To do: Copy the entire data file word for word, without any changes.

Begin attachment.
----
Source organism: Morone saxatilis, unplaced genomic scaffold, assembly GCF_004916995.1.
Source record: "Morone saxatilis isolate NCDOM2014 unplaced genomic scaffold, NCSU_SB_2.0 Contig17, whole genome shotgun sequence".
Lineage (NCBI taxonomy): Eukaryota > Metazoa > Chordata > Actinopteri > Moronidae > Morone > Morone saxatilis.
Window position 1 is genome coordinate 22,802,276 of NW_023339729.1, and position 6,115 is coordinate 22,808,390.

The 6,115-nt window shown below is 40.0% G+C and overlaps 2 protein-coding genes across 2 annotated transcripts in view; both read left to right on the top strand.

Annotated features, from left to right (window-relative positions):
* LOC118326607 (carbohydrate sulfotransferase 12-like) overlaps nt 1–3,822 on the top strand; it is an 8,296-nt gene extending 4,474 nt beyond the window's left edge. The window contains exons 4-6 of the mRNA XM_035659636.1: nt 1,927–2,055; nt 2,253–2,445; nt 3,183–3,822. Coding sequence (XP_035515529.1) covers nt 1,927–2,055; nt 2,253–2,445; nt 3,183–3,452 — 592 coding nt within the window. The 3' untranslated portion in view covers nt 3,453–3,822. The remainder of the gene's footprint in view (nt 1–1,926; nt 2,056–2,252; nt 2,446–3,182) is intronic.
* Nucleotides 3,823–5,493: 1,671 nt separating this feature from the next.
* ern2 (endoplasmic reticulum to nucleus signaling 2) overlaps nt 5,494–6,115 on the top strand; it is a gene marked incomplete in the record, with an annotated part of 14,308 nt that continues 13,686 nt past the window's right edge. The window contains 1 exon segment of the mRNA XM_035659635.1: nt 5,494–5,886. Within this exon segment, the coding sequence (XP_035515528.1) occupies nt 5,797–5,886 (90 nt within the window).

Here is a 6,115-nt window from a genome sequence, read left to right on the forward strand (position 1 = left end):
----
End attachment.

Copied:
Source organism: Morone saxatilis, unplaced genomic scaffold, assembly GCF_004916995.1.
Source record: "Morone saxatilis isolate NCDOM2014 unplaced genomic scaffold, NCSU_SB_2.0 Contig17, whole genome shotgun sequence".
Lineage (NCBI taxonomy): Eukaryota > Metazoa > Chordata > Actinopteri > Moronidae > Morone > Morone saxatilis.
Window position 1 is genome coordinate 22,802,276 of NW_023339729.1, and position 6,115 is coordinate 22,808,390.

The 6,115-nt window shown below is 40.0% G+C and overlaps 2 protein-coding genes across 2 annotated transcripts in view; both read left to right on the top strand.

Annotated features, from left to right (window-relative positions):
* LOC118326607 (carbohydrate sulfotransferase 12-like) overlaps nt 1–3,822 on the top strand; it is an 8,296-nt gene extending 4,474 nt beyond the window's left edge. The window contains exons 4-6 of the mRNA XM_035659636.1: nt 1,927–2,055; nt 2,253–2,445; nt 3,183–3,822. Coding sequence (XP_035515529.1) covers nt 1,927–2,055; nt 2,253–2,445; nt 3,183–3,452 — 592 coding nt within the window. The 3' untranslated portion in view covers nt 3,453–3,822. The remainder of the gene's footprint in view (nt 1–1,926; nt 2,056–2,252; nt 2,446–3,182) is intronic.
* Nucleotides 3,823–5,493: 1,671 nt separating this feature from the next.
* ern2 (endoplasmic reticulum to nucleus signaling 2) overlaps nt 5,494–6,115 on the top strand; it is a gene marked incomplete in the record, with an annotated part of 14,308 nt that continues 13,686 nt past the window's right edge. The window contains 1 exon segment of the mRNA XM_035659635.1: nt 5,494–5,886. Within this exon segment, the coding sequence (XP_035515528.1) occupies nt 5,797–5,886 (90 nt within the window).

Here is a 6,115-nt window from a genome sequence, read left to right on the forward strand (position 1 = left end):